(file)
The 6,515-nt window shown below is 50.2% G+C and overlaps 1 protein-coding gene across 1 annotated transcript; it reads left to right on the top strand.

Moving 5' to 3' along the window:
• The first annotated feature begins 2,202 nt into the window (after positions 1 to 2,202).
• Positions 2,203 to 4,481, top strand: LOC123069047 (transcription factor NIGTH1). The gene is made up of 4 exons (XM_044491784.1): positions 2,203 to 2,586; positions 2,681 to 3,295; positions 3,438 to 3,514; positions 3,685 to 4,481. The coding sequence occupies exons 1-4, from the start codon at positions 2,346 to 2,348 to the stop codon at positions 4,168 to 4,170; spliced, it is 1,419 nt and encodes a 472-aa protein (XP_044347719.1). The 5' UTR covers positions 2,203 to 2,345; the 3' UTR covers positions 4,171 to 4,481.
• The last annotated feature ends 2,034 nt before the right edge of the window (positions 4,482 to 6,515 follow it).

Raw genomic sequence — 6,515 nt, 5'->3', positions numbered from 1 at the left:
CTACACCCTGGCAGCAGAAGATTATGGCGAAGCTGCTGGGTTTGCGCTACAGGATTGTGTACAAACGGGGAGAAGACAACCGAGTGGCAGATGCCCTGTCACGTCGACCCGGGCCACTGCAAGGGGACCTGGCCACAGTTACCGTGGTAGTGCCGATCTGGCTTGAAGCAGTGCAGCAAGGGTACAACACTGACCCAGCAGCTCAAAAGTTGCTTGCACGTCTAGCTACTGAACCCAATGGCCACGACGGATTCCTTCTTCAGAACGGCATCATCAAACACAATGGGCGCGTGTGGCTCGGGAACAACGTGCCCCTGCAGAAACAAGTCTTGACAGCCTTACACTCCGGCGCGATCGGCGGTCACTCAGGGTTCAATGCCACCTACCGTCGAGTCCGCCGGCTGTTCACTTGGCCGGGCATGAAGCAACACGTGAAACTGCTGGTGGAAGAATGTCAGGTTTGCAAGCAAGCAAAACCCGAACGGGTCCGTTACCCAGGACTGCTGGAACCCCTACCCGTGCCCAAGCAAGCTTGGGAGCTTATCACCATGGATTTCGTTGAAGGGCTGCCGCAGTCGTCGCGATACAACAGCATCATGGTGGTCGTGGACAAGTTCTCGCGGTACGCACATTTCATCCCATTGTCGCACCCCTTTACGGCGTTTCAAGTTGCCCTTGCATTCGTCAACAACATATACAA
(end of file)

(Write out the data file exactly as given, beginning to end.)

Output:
The 6,515-nt window shown below is 50.2% G+C and overlaps 1 protein-coding gene across 1 annotated transcript; it reads left to right on the top strand.

Moving 5' to 3' along the window:
• The first annotated feature begins 2,202 nt into the window (after positions 1 to 2,202).
• Positions 2,203 to 4,481, top strand: LOC123069047 (transcription factor NIGTH1). The gene is made up of 4 exons (XM_044491784.1): positions 2,203 to 2,586; positions 2,681 to 3,295; positions 3,438 to 3,514; positions 3,685 to 4,481. The coding sequence occupies exons 1-4, from the start codon at positions 2,346 to 2,348 to the stop codon at positions 4,168 to 4,170; spliced, it is 1,419 nt and encodes a 472-aa protein (XP_044347719.1). The 5' UTR covers positions 2,203 to 2,345; the 3' UTR covers positions 4,171 to 4,481.
• The last annotated feature ends 2,034 nt before the right edge of the window (positions 4,482 to 6,515 follow it).

Raw genomic sequence — 6,515 nt, 5'->3', positions numbered from 1 at the left:
CTACACCCTGGCAGCAGAAGATTATGGCGAAGCTGCTGGGTTTGCGCTACAGGATTGTGTACAAACGGGGAGAAGACAACCGAGTGGCAGATGCCCTGTCACGTCGACCCGGGCCACTGCAAGGGGACCTGGCCACAGTTACCGTGGTAGTGCCGATCTGGCTTGAAGCAGTGCAGCAAGGGTACAACACTGACCCAGCAGCTCAAAAGTTGCTTGCACGTCTAGCTACTGAACCCAATGGCCACGACGGATTCCTTCTTCAGAACGGCATCATCAAACACAATGGGCGCGTGTGGCTCGGGAACAACGTGCCCCTGCAGAAACAAGTCTTGACAGCCTTACACTCCGGCGCGATCGGCGGTCACTCAGGGTTCAATGCCACCTACCGTCGAGTCCGCCGGCTGTTCACTTGGCCGGGCATGAAGCAACACGTGAAACTGCTGGTGGAAGAATGTCAGGTTTGCAAGCAAGCAAAACCCGAACGGGTCCGTTACCCAGGACTGCTGGAACCCCTACCCGTGCCCAAGCAAGCTTGGGAGCTTATCACCATGGATTTCGTTGAAGGGCTGCCGCAGTCGTCGCGATACAACAGCATCATGGTGGTCGTGGACAAGTTCTCGCGGTACGCACATTTCATCCCATTGTCGCACCCCTTTACGGCGTTTCAAGTTGCCCTTGCATTCGTCAACAACATATACAA